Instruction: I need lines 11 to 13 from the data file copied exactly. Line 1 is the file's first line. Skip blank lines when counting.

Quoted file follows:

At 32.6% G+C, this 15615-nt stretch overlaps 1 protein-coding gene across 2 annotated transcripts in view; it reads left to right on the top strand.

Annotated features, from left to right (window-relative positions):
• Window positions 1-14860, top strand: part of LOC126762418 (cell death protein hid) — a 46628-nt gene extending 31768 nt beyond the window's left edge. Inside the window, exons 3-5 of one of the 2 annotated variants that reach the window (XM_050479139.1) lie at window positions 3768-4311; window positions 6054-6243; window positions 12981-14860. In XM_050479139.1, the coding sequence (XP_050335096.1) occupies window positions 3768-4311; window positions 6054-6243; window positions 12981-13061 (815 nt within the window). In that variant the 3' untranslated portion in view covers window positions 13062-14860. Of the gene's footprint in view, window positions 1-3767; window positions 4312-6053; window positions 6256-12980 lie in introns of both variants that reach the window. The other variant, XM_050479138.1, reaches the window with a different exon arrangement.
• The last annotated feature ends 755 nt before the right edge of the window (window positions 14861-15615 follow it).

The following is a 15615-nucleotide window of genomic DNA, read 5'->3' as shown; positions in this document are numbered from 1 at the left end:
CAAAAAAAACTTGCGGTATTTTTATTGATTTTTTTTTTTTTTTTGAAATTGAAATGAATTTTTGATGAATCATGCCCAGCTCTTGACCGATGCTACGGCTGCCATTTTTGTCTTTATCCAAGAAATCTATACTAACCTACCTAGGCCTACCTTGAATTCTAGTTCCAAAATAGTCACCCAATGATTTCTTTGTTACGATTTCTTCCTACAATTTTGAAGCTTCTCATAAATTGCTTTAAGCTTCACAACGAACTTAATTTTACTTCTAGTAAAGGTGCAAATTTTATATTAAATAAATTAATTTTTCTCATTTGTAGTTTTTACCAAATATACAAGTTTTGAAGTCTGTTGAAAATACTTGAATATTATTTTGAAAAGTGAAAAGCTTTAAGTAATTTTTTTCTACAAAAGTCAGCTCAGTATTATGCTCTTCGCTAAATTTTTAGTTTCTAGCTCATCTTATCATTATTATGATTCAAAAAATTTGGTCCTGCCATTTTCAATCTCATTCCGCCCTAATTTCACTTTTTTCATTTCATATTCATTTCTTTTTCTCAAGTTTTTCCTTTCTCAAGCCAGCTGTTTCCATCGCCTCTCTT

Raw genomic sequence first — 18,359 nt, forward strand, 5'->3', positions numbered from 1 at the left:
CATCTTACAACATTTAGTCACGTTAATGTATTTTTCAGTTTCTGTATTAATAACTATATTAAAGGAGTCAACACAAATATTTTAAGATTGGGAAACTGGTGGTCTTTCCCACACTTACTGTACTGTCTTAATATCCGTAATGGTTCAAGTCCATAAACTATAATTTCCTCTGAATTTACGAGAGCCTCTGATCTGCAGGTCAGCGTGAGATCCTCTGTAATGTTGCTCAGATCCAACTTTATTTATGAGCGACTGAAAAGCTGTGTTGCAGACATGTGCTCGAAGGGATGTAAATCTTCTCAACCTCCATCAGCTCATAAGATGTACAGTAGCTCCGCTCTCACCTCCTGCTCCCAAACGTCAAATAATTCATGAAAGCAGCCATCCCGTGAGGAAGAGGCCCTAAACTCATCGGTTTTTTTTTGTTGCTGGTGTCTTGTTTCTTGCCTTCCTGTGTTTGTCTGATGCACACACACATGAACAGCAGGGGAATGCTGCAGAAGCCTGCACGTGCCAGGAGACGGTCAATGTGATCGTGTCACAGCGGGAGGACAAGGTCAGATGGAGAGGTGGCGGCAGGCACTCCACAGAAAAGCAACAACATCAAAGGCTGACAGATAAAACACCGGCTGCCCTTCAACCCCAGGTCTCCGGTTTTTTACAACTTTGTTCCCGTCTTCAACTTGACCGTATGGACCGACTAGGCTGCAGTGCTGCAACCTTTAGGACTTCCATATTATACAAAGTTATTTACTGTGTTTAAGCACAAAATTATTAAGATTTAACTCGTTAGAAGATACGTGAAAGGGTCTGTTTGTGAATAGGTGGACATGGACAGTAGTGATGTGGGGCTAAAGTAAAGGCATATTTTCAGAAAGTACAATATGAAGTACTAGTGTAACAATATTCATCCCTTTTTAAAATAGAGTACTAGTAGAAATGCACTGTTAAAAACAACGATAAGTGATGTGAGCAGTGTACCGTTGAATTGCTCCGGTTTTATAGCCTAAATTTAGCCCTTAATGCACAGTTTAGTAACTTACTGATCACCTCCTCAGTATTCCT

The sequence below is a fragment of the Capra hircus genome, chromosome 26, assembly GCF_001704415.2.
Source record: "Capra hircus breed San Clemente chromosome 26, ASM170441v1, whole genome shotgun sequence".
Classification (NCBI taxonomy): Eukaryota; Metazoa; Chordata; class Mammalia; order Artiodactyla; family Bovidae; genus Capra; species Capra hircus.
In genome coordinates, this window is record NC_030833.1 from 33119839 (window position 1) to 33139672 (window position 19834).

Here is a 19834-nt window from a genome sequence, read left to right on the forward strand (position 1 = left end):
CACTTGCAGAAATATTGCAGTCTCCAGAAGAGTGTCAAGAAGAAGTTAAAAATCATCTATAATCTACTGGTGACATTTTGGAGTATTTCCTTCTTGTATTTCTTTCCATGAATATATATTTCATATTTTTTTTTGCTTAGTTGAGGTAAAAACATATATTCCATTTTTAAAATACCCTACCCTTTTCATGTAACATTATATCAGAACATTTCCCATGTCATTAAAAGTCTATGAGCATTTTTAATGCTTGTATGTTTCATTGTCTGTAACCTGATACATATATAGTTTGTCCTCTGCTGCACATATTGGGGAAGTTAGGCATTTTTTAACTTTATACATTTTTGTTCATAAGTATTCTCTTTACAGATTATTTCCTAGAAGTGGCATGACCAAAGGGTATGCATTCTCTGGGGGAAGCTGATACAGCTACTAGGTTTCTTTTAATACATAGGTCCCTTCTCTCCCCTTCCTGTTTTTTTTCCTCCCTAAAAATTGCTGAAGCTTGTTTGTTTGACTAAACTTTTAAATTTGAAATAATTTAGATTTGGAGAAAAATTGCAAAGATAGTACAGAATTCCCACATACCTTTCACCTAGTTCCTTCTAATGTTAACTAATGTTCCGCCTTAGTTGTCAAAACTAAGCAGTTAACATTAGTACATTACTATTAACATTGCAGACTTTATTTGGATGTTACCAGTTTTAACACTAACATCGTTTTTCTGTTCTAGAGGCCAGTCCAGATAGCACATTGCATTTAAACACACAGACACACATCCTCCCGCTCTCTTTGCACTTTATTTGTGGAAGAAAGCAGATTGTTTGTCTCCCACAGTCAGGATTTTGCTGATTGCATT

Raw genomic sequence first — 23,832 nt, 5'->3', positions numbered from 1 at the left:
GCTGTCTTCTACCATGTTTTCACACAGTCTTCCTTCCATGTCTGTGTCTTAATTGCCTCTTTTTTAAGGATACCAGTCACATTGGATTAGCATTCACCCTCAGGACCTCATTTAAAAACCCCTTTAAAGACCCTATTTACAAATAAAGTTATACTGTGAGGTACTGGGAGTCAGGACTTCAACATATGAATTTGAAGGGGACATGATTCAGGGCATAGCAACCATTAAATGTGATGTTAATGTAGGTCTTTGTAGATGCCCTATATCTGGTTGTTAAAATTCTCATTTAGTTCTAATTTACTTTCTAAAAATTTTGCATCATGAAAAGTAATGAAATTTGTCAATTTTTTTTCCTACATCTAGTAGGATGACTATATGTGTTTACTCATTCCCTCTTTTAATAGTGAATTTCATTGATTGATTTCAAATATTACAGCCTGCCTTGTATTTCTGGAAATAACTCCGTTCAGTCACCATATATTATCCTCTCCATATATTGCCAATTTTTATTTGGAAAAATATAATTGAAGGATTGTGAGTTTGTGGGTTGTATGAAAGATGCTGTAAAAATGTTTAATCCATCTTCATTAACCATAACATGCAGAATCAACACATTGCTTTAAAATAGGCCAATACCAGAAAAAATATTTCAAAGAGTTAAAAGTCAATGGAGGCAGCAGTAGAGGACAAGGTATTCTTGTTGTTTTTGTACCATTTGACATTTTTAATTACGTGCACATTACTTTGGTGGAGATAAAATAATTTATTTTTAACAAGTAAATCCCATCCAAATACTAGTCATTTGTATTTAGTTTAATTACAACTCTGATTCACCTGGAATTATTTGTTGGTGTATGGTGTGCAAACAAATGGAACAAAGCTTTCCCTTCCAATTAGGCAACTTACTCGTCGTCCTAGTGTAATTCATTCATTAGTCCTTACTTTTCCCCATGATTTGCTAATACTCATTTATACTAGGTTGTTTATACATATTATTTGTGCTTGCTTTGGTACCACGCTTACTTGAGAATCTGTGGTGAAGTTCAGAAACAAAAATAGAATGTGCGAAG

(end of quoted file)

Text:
Classification (NCBI taxonomy): Eukaryota; Metazoa; Chordata; class Mammalia; order Artiodactyla; family Bovidae; genus Capra; species Capra hircus.
In genome coordinates, this window is record NC_030833.1 from 33119839 (window position 1) to 33139672 (window position 19834).

Here is a 19834-nt window from a genome sequence, read left to right on the forward strand (position 1 = left end):